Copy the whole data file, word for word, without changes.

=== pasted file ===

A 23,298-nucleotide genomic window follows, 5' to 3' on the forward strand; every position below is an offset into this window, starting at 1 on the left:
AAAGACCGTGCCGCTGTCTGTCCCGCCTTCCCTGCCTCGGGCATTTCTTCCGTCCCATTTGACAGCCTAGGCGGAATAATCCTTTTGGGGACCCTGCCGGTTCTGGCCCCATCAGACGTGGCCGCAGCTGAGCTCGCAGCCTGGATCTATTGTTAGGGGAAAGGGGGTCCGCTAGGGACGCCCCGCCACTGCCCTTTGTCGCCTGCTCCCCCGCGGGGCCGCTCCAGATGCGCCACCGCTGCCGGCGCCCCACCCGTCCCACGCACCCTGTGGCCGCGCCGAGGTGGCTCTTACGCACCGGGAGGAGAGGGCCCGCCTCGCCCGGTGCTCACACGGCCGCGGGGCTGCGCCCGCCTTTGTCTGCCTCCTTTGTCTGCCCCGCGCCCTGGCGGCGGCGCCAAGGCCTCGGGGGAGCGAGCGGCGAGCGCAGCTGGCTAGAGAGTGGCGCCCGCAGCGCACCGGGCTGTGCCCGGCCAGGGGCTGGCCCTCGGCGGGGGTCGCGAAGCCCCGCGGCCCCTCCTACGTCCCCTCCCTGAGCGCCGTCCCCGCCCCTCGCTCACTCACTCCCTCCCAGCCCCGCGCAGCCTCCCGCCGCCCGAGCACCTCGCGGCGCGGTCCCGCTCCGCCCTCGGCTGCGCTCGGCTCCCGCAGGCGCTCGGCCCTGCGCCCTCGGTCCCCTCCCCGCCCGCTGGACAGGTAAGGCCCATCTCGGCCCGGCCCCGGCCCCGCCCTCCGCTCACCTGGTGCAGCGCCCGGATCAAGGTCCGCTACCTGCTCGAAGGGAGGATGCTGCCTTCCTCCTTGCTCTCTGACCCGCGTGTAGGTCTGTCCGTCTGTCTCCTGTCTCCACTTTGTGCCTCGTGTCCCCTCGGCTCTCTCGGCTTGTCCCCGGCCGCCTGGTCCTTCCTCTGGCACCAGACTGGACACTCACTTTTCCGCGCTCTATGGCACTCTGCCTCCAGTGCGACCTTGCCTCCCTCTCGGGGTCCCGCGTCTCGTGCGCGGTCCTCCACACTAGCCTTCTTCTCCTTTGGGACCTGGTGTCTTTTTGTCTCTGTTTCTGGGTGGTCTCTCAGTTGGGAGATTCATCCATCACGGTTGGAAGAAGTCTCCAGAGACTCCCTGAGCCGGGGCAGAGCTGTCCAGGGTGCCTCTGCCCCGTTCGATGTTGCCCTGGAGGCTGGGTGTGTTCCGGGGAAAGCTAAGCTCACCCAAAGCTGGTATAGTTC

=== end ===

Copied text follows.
A 23,298-nucleotide genomic window follows, 5' to 3' on the forward strand; every position below is an offset into this window, starting at 1 on the left:
AAAGACCGTGCCGCTGTCTGTCCCGCCTTCCCTGCCTCGGGCATTTCTTCCGTCCCATTTGACAGCCTAGGCGGAATAATCCTTTTGGGGACCCTGCCGGTTCTGGCCCCATCAGACGTGGCCGCAGCTGAGCTCGCAGCCTGGATCTATTGTTAGGGGAAAGGGGGTCCGCTAGGGACGCCCCGCCACTGCCCTTTGTCGCCTGCTCCCCCGCGGGGCCGCTCCAGATGCGCCACCGCTGCCGGCGCCCCACCCGTCCCACGCACCCTGTGGCCGCGCCGAGGTGGCTCTTACGCACCGGGAGGAGAGGGCCCGCCTCGCCCGGTGCTCACACGGCCGCGGGGCTGCGCCCGCCTTTGTCTGCCTCCTTTGTCTGCCCCGCGCCCTGGCGGCGGCGCCAAGGCCTCGGGGGAGCGAGCGGCGAGCGCAGCTGGCTAGAGAGTGGCGCCCGCAGCGCACCGGGCTGTGCCCGGCCAGGGGCTGGCCCTCGGCGGGGGTCGCGAAGCCCCGCGGCCCCTCCTACGTCCCCTCCCTGAGCGCCGTCCCCGCCCCTCGCTCACTCACTCCCTCCCAGCCCCGCGCAGCCTCCCGCCGCCCGAGCACCTCGCGGCGCGGTCCCGCTCCGCCCTCGGCTGCGCTCGGCTCCCGCAGGCGCTCGGCCCTGCGCCCTCGGTCCCCTCCCCGCCCGCTGGACAGGTAAGGCCCATCTCGGCCCGGCCCCGGCCCCGCCCTCCGCTCACCTGGTGCAGCGCCCGGATCAAGGTCCGCTACCTGCTCGAAGGGAGGATGCTGCCTTCCTCCTTGCTCTCTGACCCGCGTGTAGGTCTGTCCGTCTGTCTCCTGTCTCCACTTTGTGCCTCGTGTCCCCTCGGCTCTCTCGGCTTGTCCCCGGCCGCCTGGTCCTTCCTCTGGCACCAGACTGGACACTCACTTTTCCGCGCTCTATGGCACTCTGCCTCCAGTGCGACCTTGCCTCCCTCTCGGGGTCCCGCGTCTCGTGCGCGGTCCTCCACACTAGCCTTCTTCTCCTTTGGGACCTGGTGTCTTTTTGTCTCTGTTTCTGGGTGGTCTCTCAGTTGGGAGATTCATCCATCACGGTTGGAAGAAGTCTCCAGAGACTCCCTGAGCCGGGGCAGAGCTGTCCAGGGTGCCTCTGCCCCGTTCGATGTTGCCCTGGAGGCTGGGTGTGTTCCGGGGAAAGCTAAGCTCACCCAAAGCTGGTATAGTTC